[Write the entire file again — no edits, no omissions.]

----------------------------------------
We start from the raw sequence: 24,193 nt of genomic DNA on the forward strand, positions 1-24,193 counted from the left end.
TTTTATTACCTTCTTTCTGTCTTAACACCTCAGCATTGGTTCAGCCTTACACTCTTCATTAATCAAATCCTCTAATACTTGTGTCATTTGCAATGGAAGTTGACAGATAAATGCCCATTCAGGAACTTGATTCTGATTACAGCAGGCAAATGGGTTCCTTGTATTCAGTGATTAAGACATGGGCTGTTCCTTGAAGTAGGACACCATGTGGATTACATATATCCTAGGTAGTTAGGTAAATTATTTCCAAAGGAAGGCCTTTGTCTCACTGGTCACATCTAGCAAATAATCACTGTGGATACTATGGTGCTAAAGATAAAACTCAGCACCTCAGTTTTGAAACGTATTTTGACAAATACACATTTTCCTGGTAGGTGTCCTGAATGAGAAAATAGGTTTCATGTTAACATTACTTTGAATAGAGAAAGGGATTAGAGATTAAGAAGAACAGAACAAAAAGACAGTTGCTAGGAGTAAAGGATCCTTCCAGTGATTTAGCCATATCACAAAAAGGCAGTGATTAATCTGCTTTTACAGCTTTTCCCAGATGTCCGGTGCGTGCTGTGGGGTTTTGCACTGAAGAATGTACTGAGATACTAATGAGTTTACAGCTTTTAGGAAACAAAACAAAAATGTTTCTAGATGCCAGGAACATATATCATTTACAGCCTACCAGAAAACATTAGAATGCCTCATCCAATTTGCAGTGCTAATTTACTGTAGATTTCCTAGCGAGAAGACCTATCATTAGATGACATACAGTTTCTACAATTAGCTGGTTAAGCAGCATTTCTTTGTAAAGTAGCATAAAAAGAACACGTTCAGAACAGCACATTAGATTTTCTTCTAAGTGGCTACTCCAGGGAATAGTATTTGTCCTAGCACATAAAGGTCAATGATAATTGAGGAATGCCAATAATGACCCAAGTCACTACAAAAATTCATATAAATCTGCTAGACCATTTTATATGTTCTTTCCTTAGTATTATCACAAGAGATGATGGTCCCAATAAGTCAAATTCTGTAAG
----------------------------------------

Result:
We start from the raw sequence: 24,193 nt of genomic DNA on the forward strand, positions 1-24,193 counted from the left end.
TTTTATTACCTTCTTTCTGTCTTAACACCTCAGCATTGGTTCAGCCTTACACTCTTCATTAATCAAATCCTCTAATACTTGTGTCATTTGCAATGGAAGTTGACAGATAAATGCCCATTCAGGAACTTGATTCTGATTACAGCAGGCAAATGGGTTCCTTGTATTCAGTGATTAAGACATGGGCTGTTCCTTGAAGTAGGACACCATGTGGATTACATATATCCTAGGTAGTTAGGTAAATTATTTCCAAAGGAAGGCCTTTGTCTCACTGGTCACATCTAGCAAATAATCACTGTGGATACTATGGTGCTAAAGATAAAACTCAGCACCTCAGTTTTGAAACGTATTTTGACAAATACACATTTTCCTGGTAGGTGTCCTGAATGAGAAAATAGGTTTCATGTTAACATTACTTTGAATAGAGAAAGGGATTAGAGATTAAGAAGAACAGAACAAAAAGACAGTTGCTAGGAGTAAAGGATCCTTCCAGTGATTTAGCCATATCACAAAAAGGCAGTGATTAATCTGCTTTTACAGCTTTTCCCAGATGTCCGGTGCGTGCTGTGGGGTTTTGCACTGAAGAATGTACTGAGATACTAATGAGTTTACAGCTTTTAGGAAACAAAACAAAAATGTTTCTAGATGCCAGGAACATATATCATTTACAGCCTACCAGAAAACATTAGAATGCCTCATCCAATTTGCAGTGCTAATTTACTGTAGATTTCCTAGCGAGAAGACCTATCATTAGATGACATACAGTTTCTACAATTAGCTGGTTAAGCAGCATTTCTTTGTAAAGTAGCATAAAAAGAACACGTTCAGAACAGCACATTAGATTTTCTTCTAAGTGGCTACTCCAGGGAATAGTATTTGTCCTAGCACATAAAGGTCAATGATAATTGAGGAATGCCAATAATGACCCAAGTCACTACAAAAATTCATATAAATCTGCTAGACCATTTTATATGTTCTTTCCTTAGTATTATCACAAGAGATGATGGTCCCAATAAGTCAAATTCTGTAAG